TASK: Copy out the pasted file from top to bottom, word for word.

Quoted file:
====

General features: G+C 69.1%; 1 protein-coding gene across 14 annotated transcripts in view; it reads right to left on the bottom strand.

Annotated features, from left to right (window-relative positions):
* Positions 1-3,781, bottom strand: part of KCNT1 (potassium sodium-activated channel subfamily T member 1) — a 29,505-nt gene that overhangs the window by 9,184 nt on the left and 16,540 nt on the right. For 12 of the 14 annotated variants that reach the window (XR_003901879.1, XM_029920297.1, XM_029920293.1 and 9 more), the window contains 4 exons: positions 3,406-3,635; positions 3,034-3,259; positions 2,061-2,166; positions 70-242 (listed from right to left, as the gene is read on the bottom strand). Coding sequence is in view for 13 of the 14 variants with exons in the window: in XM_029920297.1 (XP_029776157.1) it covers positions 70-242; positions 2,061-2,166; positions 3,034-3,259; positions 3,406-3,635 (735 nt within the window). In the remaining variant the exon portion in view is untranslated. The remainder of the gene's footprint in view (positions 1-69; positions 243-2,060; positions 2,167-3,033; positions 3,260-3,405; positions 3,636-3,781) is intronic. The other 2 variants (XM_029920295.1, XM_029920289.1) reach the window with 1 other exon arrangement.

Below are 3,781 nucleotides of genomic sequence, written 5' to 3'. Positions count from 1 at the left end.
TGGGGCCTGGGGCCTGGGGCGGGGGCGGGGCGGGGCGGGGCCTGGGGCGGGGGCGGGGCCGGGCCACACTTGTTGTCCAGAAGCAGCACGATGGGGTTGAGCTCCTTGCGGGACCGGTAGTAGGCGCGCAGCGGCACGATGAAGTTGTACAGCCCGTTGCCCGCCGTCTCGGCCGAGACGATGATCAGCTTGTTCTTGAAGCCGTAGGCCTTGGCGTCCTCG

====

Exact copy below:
General features: G+C 69.1%; 1 protein-coding gene across 14 annotated transcripts in view; it reads right to left on the bottom strand.

Annotated features, from left to right (window-relative positions):
* Positions 1-3,781, bottom strand: part of KCNT1 (potassium sodium-activated channel subfamily T member 1) — a 29,505-nt gene that overhangs the window by 9,184 nt on the left and 16,540 nt on the right. For 12 of the 14 annotated variants that reach the window (XR_003901879.1, XM_029920297.1, XM_029920293.1 and 9 more), the window contains 4 exons: positions 3,406-3,635; positions 3,034-3,259; positions 2,061-2,166; positions 70-242 (listed from right to left, as the gene is read on the bottom strand). Coding sequence is in view for 13 of the 14 variants with exons in the window: in XM_029920297.1 (XP_029776157.1) it covers positions 70-242; positions 2,061-2,166; positions 3,034-3,259; positions 3,406-3,635 (735 nt within the window). In the remaining variant the exon portion in view is untranslated. The remainder of the gene's footprint in view (positions 1-69; positions 243-2,060; positions 2,167-3,033; positions 3,260-3,405; positions 3,636-3,781) is intronic. The other 2 variants (XM_029920295.1, XM_029920289.1) reach the window with 1 other exon arrangement.

Below are 3,781 nucleotides of genomic sequence, written 5' to 3'. Positions count from 1 at the left end.
TGGGGCCTGGGGCCTGGGGCGGGGGCGGGGCGGGGCGGGGCCTGGGGCGGGGGCGGGGCCGGGCCACACTTGTTGTCCAGAAGCAGCACGATGGGGTTGAGCTCCTTGCGGGACCGGTAGTAGGCGCGCAGCGGCACGATGAAGTTGTACAGCCCGTTGCCCGCCGTCTCGGCCGAGACGATGATCAGCTTGTTCTTGAAGCCGTAGGCCTTGGCGTCCTCG